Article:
According to the study, the greatest desegregation of black students occurred in cities within school districts that also included surrounding suburban areas and that had metropolitan-wide busing plans.
"Given the present composition of the large central-city districts and their well-established patterns of change, metropolitan approaches offer the only alternative for a growing list of cities like Atlanta, Newark, and Washington, where integration is impossible and where middle-class minority families are rapidly following whites out of the city," the study said.
The study also found that "Hispanic enrollment is rapidly becoming more important in the nation's largest school districts." By 1980, Hispanics had already become the largest single racial group in five of the nation's 50 largest central-city school districts, and their enrollment "is growing much faster than the black or white enrollments nationally and in many school districts."
"In a number of large districts where blacks remain the dominant group, Hispanics are likely to overtake whites as the second largest group," it continued. "Urban educators in some cities must now deal with the problem of two major segregated and unequal minority communities. Black and Hispanic children, who may have very little contact with whites, face the need to work out relationships with each other."
The study also criticized the federal government for failing to collect education data on a city-suburban basis and using the statistics to monitor school-desegregation problems and progress.
"These problems with the federal data system mean that we lack basic knowledge about segregation trends in some of our most important urban communities," the report said. "Us-ing current statistics, it is not possible, for example, to say anything about segregation trends in such vast urban areas as metropolitan New York or Chicago."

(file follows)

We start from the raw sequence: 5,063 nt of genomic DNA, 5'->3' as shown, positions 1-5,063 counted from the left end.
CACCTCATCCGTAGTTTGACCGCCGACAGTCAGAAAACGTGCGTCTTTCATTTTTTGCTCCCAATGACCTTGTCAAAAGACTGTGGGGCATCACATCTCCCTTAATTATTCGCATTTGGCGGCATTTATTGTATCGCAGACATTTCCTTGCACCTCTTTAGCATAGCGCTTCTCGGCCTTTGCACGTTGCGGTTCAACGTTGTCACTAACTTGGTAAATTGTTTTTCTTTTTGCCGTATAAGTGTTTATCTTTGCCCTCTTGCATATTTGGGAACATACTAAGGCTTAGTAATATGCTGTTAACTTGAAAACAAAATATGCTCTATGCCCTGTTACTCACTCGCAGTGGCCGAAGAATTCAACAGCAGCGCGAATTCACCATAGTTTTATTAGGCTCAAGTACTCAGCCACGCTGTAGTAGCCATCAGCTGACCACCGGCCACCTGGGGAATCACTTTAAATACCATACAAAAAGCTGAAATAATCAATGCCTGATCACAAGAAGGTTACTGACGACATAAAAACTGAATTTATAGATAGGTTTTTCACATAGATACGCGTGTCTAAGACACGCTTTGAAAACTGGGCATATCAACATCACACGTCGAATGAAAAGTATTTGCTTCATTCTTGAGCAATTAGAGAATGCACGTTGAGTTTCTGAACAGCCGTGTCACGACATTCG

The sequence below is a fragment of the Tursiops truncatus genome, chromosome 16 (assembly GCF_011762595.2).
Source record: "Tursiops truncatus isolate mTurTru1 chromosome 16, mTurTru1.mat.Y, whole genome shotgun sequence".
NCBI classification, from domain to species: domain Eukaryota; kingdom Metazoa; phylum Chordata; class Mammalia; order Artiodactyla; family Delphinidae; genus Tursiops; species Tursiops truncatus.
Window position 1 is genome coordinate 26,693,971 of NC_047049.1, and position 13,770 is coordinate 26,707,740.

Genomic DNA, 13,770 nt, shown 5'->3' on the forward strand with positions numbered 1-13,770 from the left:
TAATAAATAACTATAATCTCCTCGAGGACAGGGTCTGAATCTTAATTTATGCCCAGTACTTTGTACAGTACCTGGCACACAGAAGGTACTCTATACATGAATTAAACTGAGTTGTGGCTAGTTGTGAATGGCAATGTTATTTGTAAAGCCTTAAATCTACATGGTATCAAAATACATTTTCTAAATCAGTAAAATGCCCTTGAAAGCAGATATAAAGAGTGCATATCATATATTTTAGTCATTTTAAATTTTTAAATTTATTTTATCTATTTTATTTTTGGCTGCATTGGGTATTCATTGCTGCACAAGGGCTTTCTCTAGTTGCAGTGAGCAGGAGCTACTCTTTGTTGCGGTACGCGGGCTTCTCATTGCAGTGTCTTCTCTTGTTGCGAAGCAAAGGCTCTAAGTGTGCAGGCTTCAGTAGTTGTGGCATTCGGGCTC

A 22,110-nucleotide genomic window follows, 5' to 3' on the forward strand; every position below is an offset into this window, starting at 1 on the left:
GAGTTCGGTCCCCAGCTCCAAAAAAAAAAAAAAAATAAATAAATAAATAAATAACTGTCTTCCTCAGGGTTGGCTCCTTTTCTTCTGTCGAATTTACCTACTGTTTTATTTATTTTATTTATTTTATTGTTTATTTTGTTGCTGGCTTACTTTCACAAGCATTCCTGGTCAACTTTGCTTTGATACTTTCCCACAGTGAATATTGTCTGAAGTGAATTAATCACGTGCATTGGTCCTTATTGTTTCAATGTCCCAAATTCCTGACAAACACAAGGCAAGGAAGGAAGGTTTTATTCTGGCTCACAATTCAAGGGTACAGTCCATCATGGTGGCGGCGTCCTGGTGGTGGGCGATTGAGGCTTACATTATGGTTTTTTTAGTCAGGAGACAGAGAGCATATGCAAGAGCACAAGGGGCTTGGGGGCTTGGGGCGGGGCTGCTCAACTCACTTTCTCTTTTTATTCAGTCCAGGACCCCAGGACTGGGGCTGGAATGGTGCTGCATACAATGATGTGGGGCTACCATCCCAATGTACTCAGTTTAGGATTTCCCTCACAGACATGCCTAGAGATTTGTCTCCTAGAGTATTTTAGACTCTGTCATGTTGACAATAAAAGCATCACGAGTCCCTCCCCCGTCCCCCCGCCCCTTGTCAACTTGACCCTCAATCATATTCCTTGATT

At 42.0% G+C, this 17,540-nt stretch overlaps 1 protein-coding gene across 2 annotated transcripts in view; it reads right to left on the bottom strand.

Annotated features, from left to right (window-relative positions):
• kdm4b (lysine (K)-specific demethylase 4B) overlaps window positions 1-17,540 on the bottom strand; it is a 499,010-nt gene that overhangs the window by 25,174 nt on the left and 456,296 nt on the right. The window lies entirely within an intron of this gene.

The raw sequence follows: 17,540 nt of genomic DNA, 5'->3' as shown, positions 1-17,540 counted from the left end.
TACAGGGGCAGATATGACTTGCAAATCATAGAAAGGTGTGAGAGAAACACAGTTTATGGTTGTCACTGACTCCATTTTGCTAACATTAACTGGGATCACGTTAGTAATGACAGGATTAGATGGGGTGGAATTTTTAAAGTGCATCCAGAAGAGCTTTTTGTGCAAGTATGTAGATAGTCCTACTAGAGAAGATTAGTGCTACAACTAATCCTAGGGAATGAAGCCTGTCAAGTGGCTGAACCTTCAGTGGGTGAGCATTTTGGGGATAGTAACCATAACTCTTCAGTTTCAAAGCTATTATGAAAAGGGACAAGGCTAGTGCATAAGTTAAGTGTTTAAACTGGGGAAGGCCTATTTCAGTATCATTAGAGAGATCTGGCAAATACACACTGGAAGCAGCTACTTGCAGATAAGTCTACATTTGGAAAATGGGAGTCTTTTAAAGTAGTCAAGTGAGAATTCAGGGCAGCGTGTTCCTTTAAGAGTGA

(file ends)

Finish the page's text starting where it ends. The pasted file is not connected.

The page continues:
The report recommended that the federal government:
Begin collecting racial data on all school districts on a metropolitan-wide basis. "It is impossible to develop good research and policy analysis without such basic data," the report noted.
Investigate the implications of the increasing segregation of Hispanic students. "Little governmental or scholarly attention has been devoted to the rapid increase in the segregation" of this group, the report said. "If the consequences turn out to be anything like those produced by segregation of black educa-tion, this neglect may be similar to the failure of northern educators to address questions of ghetto education throughout its formative period during the early 20th century."
Encourage and support city-suburban desegregation plans. This could be accomplished by passage of a law similar to the Emergency School Aid Act, which was repealed in 1981, and by offering "special assistance for voluntary or court-ordered city-suburban desegregation."
Strengthen fair-housing legislation. By working to diminish residential segregation, the federal government "could provide real support for school desegregation while taking some of the burdens of change off the courts and local educators," the report said.
Vol. 02, Issue 19